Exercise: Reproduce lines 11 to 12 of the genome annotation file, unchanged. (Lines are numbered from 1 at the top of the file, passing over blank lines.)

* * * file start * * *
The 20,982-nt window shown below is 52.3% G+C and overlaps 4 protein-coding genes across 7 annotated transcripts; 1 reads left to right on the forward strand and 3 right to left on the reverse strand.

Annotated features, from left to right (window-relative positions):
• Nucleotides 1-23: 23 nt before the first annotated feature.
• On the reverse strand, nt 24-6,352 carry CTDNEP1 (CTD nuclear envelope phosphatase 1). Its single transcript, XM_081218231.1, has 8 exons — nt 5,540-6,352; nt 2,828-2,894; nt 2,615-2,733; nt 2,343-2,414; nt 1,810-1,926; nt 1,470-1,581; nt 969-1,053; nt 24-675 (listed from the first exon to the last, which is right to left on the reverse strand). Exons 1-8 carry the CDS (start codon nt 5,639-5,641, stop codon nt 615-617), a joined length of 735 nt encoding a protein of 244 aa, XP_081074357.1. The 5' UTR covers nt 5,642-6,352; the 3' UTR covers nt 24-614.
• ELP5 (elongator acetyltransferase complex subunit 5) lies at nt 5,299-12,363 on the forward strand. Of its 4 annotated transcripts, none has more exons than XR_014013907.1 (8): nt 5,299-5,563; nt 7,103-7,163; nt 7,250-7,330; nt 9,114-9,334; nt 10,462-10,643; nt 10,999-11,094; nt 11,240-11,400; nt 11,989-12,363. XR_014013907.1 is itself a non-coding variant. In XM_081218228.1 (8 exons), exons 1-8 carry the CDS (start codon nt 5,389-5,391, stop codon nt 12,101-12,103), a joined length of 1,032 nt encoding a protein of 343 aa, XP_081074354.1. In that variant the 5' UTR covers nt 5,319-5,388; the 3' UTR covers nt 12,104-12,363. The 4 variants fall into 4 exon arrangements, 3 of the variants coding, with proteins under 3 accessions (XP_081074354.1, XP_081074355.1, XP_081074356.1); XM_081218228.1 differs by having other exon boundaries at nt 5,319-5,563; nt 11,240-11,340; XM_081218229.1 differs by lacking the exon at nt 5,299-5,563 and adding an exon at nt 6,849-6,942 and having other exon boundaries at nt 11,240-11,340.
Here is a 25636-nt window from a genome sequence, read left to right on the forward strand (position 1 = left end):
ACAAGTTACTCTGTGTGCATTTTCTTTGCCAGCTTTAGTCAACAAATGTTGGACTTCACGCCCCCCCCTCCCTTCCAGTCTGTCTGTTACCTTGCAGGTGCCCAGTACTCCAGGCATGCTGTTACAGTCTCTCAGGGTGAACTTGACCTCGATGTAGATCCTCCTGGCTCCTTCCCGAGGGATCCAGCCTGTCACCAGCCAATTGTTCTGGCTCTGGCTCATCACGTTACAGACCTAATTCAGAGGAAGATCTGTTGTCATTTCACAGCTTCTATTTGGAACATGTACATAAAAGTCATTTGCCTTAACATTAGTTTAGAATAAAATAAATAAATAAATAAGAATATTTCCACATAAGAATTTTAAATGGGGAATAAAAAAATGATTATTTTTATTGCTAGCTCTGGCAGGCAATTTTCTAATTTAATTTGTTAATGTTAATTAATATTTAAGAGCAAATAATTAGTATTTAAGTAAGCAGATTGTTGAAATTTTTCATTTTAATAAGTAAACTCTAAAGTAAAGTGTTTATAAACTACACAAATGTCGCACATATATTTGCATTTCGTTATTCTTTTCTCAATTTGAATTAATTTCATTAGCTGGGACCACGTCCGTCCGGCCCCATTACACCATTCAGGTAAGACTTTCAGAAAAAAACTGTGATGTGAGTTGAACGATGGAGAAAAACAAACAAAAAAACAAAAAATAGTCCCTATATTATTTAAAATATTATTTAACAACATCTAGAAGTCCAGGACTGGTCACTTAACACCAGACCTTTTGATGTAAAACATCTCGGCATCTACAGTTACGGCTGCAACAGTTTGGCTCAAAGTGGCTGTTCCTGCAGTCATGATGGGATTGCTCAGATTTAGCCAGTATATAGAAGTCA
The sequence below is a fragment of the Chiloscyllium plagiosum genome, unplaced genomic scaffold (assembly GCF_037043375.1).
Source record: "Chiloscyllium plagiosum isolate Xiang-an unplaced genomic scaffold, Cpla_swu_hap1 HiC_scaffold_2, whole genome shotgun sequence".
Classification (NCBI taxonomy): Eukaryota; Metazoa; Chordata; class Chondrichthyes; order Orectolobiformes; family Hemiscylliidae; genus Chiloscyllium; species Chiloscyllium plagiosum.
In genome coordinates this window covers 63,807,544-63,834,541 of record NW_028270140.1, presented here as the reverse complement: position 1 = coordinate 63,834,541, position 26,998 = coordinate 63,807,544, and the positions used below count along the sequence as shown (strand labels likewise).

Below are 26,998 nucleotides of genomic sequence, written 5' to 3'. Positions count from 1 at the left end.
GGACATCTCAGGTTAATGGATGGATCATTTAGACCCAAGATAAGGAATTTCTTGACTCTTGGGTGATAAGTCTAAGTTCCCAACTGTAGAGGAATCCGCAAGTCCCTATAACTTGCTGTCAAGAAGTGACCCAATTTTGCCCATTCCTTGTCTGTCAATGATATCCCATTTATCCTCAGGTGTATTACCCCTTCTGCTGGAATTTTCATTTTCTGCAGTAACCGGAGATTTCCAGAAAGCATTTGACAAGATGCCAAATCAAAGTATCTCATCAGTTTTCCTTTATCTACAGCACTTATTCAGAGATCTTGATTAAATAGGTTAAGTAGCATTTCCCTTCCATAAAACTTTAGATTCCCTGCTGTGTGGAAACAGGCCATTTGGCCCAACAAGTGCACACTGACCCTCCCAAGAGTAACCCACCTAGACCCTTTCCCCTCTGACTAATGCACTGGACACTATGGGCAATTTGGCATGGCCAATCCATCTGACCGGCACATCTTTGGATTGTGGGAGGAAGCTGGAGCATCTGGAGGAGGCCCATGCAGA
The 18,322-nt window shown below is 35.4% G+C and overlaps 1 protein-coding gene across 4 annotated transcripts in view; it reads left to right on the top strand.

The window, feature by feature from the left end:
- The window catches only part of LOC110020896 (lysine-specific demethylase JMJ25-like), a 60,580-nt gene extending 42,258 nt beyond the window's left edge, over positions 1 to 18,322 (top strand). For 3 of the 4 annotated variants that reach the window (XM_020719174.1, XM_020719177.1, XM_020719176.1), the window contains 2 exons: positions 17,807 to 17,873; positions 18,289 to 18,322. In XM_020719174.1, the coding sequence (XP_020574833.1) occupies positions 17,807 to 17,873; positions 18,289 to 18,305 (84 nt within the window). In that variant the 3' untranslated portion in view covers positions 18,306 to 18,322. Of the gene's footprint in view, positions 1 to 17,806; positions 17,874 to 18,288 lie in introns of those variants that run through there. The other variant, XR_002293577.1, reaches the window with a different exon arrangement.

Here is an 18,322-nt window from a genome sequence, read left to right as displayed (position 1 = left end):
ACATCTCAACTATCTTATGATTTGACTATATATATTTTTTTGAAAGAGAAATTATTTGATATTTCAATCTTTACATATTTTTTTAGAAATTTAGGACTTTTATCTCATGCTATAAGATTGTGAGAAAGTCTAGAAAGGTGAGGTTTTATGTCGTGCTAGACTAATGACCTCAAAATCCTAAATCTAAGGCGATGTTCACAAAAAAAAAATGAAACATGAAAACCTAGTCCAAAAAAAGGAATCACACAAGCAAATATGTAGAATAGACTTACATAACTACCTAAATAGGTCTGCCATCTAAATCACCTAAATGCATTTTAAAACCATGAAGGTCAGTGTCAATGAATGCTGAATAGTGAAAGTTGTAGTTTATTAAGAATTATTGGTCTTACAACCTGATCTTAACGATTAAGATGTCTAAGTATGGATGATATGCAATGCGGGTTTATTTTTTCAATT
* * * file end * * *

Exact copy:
In genome coordinates this window covers 63,807,544-63,834,541 of record NW_028270140.1, presented here as the reverse complement: position 1 = coordinate 63,834,541, position 26,998 = coordinate 63,807,544, and the positions used below count along the sequence as shown (strand labels likewise).

Below are 26,998 nucleotides of genomic sequence, written 5' to 3'. Positions count from 1 at the left end.